November 14, 2017
What exactly are external floating roof storage tanks? To a novice, the term conjures up an image of a lightweight tank, one that floats like a ship's metal hull. In point of fact, these tanks don't float. Rather, it's the floating roof above and inside the tank that's buoyed by a stored fluid. Typically speaking, an EFRST will contain a petroleum product.
That's a good question. Furthermore, that question will direct us towards the reason for installing a floating roof. Picture a drum-shaped tank. Inside that metal-panelled container, there's crude oil, a processed condensate, or a petroleum product of some kind. The roof seems to exist solely to stop the elements from diluting or contaminating the fossil fuel derivatives, right? Well, couldn't a regular tank do the same thing? Couldn't a fixed roof safely protect the oily medium from rain or blown debris? A simple covering obviously isn't the answer. There's a more elaborate purpose in mind here, one that's designed to stop a void forming above the fluid line.
The open cylinder contains a fluid that creates a vapour component. If the tank had a fixed ceiling, then the vapour space would generate VOCs (Volatile Organic Compounds), and those compounds would enter the atmosphere in this gaseous state. External floating roof storage tanks manage the vapour space. Actually, they entirely eliminate that void by floating right on top of the fluid surface. However, as with any truly advanced engineering asset, there's more to this containment equipment than an open-topped cylinder and a circular sheet of floating metal. For starters, a dedicated rim seal is required. Otherwise, the vapours can still seep past the roof panel.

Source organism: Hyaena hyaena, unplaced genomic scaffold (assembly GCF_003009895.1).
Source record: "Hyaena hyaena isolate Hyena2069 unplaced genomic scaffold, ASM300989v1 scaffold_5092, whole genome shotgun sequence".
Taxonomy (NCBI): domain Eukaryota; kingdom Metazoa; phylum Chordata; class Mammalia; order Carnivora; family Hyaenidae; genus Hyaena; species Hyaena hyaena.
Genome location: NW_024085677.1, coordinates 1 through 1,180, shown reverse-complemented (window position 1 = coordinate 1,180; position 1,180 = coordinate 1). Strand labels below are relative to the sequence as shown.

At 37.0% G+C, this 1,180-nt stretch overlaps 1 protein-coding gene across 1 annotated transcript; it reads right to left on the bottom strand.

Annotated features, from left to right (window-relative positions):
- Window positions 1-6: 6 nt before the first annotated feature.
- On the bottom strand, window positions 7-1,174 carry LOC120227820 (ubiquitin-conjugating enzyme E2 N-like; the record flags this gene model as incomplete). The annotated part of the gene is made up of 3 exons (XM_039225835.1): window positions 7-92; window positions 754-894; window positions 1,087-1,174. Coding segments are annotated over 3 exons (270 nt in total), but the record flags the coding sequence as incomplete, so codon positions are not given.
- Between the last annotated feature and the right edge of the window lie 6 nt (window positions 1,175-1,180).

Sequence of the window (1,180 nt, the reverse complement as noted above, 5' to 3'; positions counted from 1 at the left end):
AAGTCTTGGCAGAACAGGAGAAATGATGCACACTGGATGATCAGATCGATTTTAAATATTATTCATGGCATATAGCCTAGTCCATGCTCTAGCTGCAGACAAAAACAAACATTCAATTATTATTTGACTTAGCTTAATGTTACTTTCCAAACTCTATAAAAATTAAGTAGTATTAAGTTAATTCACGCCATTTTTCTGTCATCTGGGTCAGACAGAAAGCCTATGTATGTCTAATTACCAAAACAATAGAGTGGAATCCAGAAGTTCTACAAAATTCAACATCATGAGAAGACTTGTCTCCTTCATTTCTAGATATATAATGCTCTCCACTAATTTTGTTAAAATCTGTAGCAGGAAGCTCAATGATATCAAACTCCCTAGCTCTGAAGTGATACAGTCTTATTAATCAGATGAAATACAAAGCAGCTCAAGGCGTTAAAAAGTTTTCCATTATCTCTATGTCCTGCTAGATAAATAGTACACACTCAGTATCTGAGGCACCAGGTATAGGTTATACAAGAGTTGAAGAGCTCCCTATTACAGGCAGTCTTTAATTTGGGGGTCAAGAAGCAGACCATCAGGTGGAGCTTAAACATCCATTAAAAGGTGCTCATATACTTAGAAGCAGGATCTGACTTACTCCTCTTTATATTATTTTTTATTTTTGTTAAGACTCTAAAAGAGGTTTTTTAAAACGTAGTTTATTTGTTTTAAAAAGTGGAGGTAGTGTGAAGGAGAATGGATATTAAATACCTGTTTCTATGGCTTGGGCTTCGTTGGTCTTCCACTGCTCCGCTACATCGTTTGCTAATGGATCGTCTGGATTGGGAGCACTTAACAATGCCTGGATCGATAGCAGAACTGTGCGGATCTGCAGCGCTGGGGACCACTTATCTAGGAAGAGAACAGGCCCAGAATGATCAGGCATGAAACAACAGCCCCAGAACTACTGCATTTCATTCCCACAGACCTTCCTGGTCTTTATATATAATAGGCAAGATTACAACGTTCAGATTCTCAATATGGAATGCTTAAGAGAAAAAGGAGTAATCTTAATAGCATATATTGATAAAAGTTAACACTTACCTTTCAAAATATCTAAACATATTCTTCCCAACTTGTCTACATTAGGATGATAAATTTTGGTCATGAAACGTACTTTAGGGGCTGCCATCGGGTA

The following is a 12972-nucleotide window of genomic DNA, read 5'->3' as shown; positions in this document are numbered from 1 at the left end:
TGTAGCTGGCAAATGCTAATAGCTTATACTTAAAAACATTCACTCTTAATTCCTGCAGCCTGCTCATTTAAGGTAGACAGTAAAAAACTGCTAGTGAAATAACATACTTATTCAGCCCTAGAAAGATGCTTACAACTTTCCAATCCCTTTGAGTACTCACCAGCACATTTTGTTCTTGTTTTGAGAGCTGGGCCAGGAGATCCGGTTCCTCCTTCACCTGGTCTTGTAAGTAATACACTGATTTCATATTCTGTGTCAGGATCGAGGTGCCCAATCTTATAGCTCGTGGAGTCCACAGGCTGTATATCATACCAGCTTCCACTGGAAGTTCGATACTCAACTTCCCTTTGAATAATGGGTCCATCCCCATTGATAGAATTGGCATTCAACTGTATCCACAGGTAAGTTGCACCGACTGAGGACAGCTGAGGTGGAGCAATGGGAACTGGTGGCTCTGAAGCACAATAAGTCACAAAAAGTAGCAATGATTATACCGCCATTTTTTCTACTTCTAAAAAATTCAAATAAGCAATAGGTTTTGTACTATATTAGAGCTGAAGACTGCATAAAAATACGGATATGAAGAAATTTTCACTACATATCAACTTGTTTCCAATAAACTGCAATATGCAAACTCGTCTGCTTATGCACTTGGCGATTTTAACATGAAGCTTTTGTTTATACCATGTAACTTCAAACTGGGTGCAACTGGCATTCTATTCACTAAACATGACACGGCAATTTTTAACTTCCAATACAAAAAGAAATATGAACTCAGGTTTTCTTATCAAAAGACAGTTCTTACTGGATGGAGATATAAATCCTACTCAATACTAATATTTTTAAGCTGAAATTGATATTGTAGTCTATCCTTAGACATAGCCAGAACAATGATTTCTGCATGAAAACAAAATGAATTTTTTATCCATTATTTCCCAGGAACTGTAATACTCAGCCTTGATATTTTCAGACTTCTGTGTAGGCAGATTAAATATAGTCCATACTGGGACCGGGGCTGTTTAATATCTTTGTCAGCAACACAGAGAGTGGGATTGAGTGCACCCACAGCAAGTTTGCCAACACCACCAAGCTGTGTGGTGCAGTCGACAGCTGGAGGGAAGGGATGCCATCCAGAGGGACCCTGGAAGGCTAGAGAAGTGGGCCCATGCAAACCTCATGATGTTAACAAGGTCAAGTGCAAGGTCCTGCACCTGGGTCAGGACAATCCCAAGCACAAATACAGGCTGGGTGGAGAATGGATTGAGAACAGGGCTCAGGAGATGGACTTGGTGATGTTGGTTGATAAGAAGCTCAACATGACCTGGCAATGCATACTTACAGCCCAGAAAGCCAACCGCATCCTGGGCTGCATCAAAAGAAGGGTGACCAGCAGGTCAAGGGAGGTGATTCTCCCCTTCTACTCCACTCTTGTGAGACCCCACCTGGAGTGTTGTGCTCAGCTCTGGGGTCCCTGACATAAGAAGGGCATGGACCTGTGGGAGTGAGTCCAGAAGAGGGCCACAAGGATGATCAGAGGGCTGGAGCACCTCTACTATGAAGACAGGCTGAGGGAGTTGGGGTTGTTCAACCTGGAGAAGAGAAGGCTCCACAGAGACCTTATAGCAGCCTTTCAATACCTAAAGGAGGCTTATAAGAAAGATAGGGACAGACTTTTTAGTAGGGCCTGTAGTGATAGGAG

They're installed in biofuel facilities and petroleum storage sites, places that store stabilized liquids. Waxy crude oil reservoirs are commonly stockpiled inside these tanks, so how does this vapour space feature operate? Well, pontoons and pans keep the roof buoyant. Curved and sloped variants remove accumulated water, so expect a series of drains installed somewhere in the vicinity of the floating roof. Other than these essential features, a reliable rim seal must be installed between the roof and the storage unit.
Fuel gauges and drains, guide poles and access ports, the design of an external floating storage tank (EFST) is relatively uncomplicated, although the existing design features must be reliable. That design concludes with the geometry of the roof, including the flotation pontoons, the curving ribs, and the rim seal type.
Fusion - Weld Engineering Pty Ltd
ABN 98 068 987619
1865 Frankston Flinders Road,
Hastings, VIC 3915
Ph: (03) 5909 8218
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